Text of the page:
Tuesday, July 6, 2010

EVENT: July 14th: Mike Faloon, James Jay, Chad Willenborg & Weirding Way

Wednesday, July 14th, 7pm
Brickbat Books

Mike Faloon
James Jay
Chad Willenborg
The Weirding Way

Mike Faloon

Mike Faloon’s The Hanging Gardens of Split Rock is utterly beguiling, utterly irresistible. His pitch-perfect humor, his likeable self-deprecation, his camera eye that never quits—all of this I found quite completely charming. I unreservedly recommend these essays and stories to all readers seeking smart, precise, funny, warm, deeply human writing.

– David Shields, author Black Planet; The Thing About Life Is That One Day You'll Be Dead

Faloon's storytelling comes across as so effortless and natural—while still being hilarious and keenly tuned into human nature — I almost don't trust it. For years I've been saying to people, 'There's this great Mike Faloon story...' It feels good to now be able to say, 'There's this great Mike Faloon book.'"

– Jonathan Messinger, Time Out Chicago, author Hiding Out

Mike Faloon has paid the bills as a DJ, dishwasher, and drummer. He is the publisher of two zines (Go Metric, Zisk) and a contributing writer to Chunklet, Razorcake, and Roctober. His work has also appeared in The Zine Yearbook (Soft Skull), The Overrated Book (Last Gasp), and The Rock Bible (Quirk). He has toured across the U.S. and Canada, from NPR studios in Portland to the Upright Citizens Brigade Theatre in New York. He and his family live in upstate New York.

James Jay

The poems in The Journeymen wander from the high deserts of Arizona to the bars of Ireland; from the library at Columbia University to the classrooms of a juvenile detention center; from the streets of Los Angeles to a hike up Mars Hill to a lonely Greyhound highway all in search of the narratives that create the meaning in our increasingly fragmented lives. The women and men who inhabit these poems give a voice to the beautiful and flawed humans lingering on the periphery of contemporary society. Reading The Journeymen is like lovingly stroking that scar you picked up in a forgotten life.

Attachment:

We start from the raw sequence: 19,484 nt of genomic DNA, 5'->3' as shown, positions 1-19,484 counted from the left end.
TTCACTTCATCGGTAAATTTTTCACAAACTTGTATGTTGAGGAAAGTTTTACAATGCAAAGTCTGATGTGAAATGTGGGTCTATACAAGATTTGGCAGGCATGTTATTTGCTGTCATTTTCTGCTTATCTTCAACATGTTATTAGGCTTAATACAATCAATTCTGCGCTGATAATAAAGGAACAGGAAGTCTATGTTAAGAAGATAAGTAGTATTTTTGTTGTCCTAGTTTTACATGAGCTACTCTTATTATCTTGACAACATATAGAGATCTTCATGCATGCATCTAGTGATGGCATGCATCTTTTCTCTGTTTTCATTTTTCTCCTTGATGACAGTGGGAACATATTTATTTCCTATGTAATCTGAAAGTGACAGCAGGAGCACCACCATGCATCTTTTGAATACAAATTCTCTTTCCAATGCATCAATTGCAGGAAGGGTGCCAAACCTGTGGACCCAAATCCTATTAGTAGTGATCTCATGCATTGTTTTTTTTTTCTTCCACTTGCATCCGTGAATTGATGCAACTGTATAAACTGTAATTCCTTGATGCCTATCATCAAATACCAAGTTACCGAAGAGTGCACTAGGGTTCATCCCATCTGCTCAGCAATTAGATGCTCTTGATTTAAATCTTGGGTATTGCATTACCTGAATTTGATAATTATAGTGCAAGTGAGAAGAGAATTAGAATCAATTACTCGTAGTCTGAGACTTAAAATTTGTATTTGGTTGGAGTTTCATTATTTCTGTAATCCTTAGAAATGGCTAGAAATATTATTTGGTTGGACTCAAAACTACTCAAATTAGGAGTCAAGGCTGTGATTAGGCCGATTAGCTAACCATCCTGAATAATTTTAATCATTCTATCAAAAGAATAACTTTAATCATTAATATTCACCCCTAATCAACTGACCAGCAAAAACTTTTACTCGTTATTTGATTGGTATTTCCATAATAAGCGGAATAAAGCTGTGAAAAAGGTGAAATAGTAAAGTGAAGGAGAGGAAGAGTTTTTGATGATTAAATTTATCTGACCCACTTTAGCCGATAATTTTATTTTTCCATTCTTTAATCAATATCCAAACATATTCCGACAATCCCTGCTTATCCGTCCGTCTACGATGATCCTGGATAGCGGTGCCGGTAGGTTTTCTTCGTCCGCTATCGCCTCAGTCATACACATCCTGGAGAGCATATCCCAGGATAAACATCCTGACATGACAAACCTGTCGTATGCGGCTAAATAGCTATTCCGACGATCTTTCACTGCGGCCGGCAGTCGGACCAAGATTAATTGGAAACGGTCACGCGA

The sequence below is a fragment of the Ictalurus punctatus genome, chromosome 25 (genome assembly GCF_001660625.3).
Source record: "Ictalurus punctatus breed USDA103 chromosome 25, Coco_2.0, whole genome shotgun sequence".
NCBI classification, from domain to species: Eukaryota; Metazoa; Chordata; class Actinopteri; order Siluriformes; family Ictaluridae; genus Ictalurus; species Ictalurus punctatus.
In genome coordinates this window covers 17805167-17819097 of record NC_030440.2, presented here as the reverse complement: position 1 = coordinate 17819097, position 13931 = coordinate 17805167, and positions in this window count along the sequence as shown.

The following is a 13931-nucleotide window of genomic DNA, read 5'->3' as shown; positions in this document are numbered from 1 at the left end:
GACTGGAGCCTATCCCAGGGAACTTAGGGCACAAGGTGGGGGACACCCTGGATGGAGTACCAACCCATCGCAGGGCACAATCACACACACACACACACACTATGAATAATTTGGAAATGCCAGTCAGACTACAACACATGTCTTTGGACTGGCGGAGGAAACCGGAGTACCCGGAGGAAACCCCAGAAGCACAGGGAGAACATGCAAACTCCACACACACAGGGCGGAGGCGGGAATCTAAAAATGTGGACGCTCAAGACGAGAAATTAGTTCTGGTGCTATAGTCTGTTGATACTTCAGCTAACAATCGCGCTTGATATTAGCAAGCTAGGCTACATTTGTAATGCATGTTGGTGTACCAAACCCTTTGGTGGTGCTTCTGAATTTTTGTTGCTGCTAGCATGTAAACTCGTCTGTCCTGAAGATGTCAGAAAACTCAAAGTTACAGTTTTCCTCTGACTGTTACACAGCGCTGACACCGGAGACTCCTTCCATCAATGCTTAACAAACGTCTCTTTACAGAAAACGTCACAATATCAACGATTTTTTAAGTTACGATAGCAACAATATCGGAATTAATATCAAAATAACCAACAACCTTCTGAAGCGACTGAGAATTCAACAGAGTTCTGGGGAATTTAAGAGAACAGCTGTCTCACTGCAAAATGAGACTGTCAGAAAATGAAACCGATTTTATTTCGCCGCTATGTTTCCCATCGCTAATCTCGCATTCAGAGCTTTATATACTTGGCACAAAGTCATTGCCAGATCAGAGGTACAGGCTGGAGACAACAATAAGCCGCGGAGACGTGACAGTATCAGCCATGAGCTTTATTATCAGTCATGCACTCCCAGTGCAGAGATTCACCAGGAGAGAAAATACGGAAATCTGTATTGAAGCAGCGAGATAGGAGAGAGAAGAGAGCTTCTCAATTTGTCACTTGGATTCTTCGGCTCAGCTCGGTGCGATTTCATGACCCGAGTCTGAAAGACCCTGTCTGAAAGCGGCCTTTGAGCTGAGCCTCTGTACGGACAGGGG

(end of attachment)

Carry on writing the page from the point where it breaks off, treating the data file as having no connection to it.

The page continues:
Praise for The Journeymen:

“The Journeymen is that rare thing—a book as meaty as its subjects, as thick as silence, and as satisfying as a perfect blues riff.”

—Dorothy Allison, author of Bastard Out of Carolina

“James Jay’s new collection is like the best kind of public house where revolutionaries sit alongside prize fighters, medieval saints and 20th century felons take shots at the bar, and Old Angel Moonlight waits by the pool table to sweetly sucker you with his hustle.”

—Jim Ruland, author of Big Lonesome

James Jay’s poetry has appeared in Strange Machine, Alligator Juniper, Crab Creek Review, Cutbank and numerous other journals and magazines. His short stories and essays have been featured in Carbon 14, and The View from Here; his interviews of award winning writers such as Mark Gibbons, Dennis Greig, and Ron Chernow have appeared in various newspapers. He has worked as the weekly Literary News Correspondent for Koshari Television. His previous book of poems, The Undercards, won the Sashimi Award for Literature (Gorsky Press, 2003).

James Jay lives in Flagstaff, Arizona where he has taught poetry at the jail, the public schools and Northern Arizona University. He has worked as a bartender, wild land firefighter, book seller, surveyor, and furniture mover. Currently, he is a weekly columnist for FlagLive, the Executive Director of the Northern Arizona Book Festival, and owns a bar with his wife, Alyson.

Chad Willenborg

Chad Willenborg’s work has appeared in McSweeney’s, The Believer, City Paper, and First City Review, and has been nominated for Best American Short Stories. He is working on a new novel set in Philadelphia. (Philadelphia Stories)

The Weirding Way

The musical stylings of Abi Galloza

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